Friday 20 July 2018

Trial witness admits repeatedly lying over girl's disappearance

A FORMER friend of murder accused Alan Wilson who is giving evidence against him at his trial has admitted he repeatedly lied to gardai when questioned about the disappearance of Marioara Rostas.

Fergus O'Hanlon accepted he told gardai he knew nothing about the disappearance of the Romanian teenager when he did know what had happened.

The Central Criminal Court previously heard Mr O'Hanlon had been given immunity from prosecution.

Mr O'Hanlon (37) was being cross examined by counsel for the defence, Michael O'Higgins SC, for a second day.

Mr Wilson (35), of New Street Gardens, Dublin 8, has pleaded not guilty to murdering Marioara Rostas (18) at Brabazon Street, The Coombe, between January 7 and 8, 2008.

She went missing while begging in traffic in Dublin city centre on January 6 that year and her body was found in a shallow grave in woods in the Kippure-Sally Gap area on the Dublin/Wicklow border on January 23, 2012.


Mr O'Higgins put it to Mr O'Hanlon he was a "cold, manipulative liar" who "lies and lies and lies".

He also suggested Mr O'Hanlon had perjured himself and was "lying at every answer he gave".

The lawyer put a series of questions to Mr O'Hanlon which he had been asked by gardai when interviewed about Marioara's disappearance.

Mr O'Hanlon accepted he repeatedly lied to gardai, telling them he didn't know anything about Ms Rostas's disappearance when he did.

He also denied ever seeing Marioara.

"It was lies. I said I did not know anything when I did," said Mr O'Hanlon.

"It might have taken me six and a half years but at least I was man enough to tell the truth. It's not easy for me to sit here," he added.

Mr O'Higgins also questioned Mr O'Hanlon about a series of incidents where, he claimed, Mr O'Hanlon lied to gardai.

He asked him about an alleged incident where his partial fingerprint was found on a box of ammunition.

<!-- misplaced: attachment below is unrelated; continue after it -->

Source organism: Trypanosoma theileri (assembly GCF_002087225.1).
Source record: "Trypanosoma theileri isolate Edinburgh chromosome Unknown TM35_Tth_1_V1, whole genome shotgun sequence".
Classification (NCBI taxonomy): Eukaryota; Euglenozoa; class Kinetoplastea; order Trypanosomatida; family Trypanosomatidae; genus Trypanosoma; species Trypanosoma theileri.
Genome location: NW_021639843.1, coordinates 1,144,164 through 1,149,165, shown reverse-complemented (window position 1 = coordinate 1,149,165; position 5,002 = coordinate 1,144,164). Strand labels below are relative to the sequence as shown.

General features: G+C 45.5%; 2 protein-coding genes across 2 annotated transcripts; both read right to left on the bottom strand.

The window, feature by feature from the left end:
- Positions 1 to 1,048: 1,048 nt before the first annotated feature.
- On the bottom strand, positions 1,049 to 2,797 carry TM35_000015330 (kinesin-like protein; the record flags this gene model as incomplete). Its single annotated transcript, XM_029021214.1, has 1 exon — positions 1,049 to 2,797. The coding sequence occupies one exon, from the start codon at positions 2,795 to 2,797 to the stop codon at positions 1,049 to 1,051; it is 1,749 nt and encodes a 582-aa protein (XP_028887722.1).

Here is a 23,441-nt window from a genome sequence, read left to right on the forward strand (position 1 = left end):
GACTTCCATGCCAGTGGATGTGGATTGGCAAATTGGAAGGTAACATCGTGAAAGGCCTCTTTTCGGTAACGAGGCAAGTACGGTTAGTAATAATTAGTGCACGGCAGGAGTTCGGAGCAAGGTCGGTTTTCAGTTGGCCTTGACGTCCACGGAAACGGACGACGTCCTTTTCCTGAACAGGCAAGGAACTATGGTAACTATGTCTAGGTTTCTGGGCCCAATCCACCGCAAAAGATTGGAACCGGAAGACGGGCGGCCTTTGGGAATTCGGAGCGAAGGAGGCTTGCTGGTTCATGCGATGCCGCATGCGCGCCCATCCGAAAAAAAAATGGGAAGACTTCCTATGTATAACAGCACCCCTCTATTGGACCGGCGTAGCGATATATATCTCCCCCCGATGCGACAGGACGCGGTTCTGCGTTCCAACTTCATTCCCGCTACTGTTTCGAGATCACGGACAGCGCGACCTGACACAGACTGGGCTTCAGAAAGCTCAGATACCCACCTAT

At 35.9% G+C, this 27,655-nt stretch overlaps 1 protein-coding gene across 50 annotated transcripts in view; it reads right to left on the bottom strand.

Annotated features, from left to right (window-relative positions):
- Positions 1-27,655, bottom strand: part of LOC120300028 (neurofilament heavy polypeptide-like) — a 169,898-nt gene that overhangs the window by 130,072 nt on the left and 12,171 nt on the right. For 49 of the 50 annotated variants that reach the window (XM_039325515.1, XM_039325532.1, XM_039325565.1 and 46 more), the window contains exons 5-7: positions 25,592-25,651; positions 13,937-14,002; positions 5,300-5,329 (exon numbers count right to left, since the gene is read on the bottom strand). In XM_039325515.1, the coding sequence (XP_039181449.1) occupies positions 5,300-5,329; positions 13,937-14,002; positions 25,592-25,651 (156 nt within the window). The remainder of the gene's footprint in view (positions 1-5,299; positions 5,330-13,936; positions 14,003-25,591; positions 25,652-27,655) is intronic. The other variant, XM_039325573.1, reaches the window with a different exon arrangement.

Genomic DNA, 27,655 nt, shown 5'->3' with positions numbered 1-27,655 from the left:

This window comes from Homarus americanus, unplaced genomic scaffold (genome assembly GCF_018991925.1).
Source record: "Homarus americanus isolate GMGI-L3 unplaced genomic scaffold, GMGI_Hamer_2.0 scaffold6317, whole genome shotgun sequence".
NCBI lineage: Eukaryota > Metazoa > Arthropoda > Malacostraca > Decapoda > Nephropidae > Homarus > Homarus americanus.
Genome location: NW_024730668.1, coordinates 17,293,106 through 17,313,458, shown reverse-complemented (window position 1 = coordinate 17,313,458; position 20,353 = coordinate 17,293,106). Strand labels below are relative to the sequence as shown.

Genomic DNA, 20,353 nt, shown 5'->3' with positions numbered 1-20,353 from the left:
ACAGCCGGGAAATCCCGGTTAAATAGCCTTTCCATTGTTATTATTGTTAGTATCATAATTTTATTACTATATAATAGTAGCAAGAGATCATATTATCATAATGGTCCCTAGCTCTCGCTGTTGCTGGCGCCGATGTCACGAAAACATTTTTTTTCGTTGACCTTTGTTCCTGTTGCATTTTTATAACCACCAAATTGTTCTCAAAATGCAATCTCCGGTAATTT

In his evidence to the Central Criminal Court, Mr O'Hanlon claimed cannabis he had bought had previously been stored in the box, and that was why his fingerprint was on it.

However, Mr O'Higgins said Mr O'Hanlon gave another version of events to gardai when he was interviewed, claiming he met a man in Crumlin who had offered him the ammunition for sale.

When asked about the different versions, Mr O'Hanlon said: "I wasn't going to tell them [gardai] the man was selling me hash," adding, "I was buying the hash and was offered the ammunition."

Mr O'Higgins questioned Mr O'Hanlon: "Is there a single line of truth in anything you say?"

Earlier, Mr O'Hanlon denied a photofit of a suspect in the investigation into Marioara's disappearance looked like him.

The photofit was drawn up after Ms Rostas' brother gave a description of the man driving the car Marioara was seen getting into. Mr O'Hanlon denied it was him driving the car.

He said he did not take part in an identification parade as it would be seen as co-operating with gardai.

"I knew only one thing would come out of that and that would be a bullet in the head."

He also denied he killed Ms Rostas.

"I told the truth. I burned the body and cleaned up the crime scene after. I did and I admit it", he told the court.

The trial continues.


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